So after much trouble the purloined days were recovered at last, just in time for them to be used (and, indeed, Thanksgiving day was dug up a little late, and didn't begin till five o'clock of the morning)—all except Christmas day, which the naughty Pittipums absolutely refused to return! It got to be late and later, and Father Time was at his wits' end to know what to do. The 21st was already finished, the 22d was taken down and used,—the 23d,—and at last came the 24th, and the Princess was still obstinate! Was the whole world to skip Christmas day for her perversity? Everyone in the House of Annum was cast down; never since the world began had the Year been in such danger. The Maiden Months offered her the pick of the weather for a whole year; she should have any days stretched to fit her pleasure, or shrunk if they went on wrong, if she would only return the 25th!

Santa Claus was in despair, but, hoping against hope, he packed his toys with an anxious face, and prepared for his ride, ready to start on the instant, should Pittipums relent. His reindeer stood whinnying at the gate, but he dared not start on his rounds, for fear the stroke of midnight should launch him into the day after Christmas. It got to be six o'clock, eight o'clock,—eleven o'clock,—and Father Time was just about to take the 26th day out of the cupboard, when the Lady December came weeping to the Princess Pittipums for a last appeal.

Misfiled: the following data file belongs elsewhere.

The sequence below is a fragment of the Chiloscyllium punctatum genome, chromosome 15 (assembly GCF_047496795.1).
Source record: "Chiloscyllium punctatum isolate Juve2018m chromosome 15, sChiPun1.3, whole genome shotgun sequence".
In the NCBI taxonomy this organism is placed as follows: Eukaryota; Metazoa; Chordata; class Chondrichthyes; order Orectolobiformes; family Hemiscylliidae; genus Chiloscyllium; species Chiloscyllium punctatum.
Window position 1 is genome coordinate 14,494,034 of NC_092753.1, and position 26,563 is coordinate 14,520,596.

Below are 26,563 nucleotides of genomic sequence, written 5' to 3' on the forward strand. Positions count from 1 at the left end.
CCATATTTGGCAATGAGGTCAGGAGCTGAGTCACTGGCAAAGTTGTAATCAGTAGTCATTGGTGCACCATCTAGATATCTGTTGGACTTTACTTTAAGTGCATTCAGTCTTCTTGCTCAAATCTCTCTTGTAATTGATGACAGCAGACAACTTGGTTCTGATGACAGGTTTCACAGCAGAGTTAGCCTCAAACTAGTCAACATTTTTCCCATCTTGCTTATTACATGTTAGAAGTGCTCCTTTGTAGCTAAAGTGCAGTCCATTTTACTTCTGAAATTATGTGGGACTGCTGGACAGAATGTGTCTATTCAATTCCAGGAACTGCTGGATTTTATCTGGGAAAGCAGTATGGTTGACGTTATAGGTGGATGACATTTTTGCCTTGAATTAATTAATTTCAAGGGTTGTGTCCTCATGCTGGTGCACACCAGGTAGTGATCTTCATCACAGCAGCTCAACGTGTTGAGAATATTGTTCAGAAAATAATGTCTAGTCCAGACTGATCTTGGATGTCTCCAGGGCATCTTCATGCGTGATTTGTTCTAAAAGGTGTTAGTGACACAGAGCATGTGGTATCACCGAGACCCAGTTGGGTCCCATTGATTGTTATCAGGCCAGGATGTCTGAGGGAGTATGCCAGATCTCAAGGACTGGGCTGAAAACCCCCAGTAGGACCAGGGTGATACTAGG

"Oh, Pittipums," said December, "I pray you, spare me my disgrace, and return my 25th, that the little children may keep Christmas day!"

Then the Princess Pittipums peered out of the window of the great House of Annum, and far down below upon the earth she beheld a million little children in their little beds, and their stockings, and all—dreaming of Santa Claus. "It really is too bad," she said; "but the fact is, the 25th is my birthday, and I want to keep it out of the Year, so that I may never grow any older!"

Then all the Maiden Months cried, and Father Time cried, "But no one grows older on Christmas day; indeed, every one grows younger!"

"What!—really?" said the Princess.

"Oh, surely!" said Father Time. "It has been that way for nearly nineteen hundred years, now."

"Why, then, here's the day; for of course I don't need it," said Pittipums; and she took a very merry Christmas out of her sleeve, where it had been safe and warm all the time. It was now exactly one half-minute to twelve.

With a whoop, Santa Claus jumped into his sleigh, shouted to the reindeer, and was off, pell-mell!

* * * * * * * * * * * *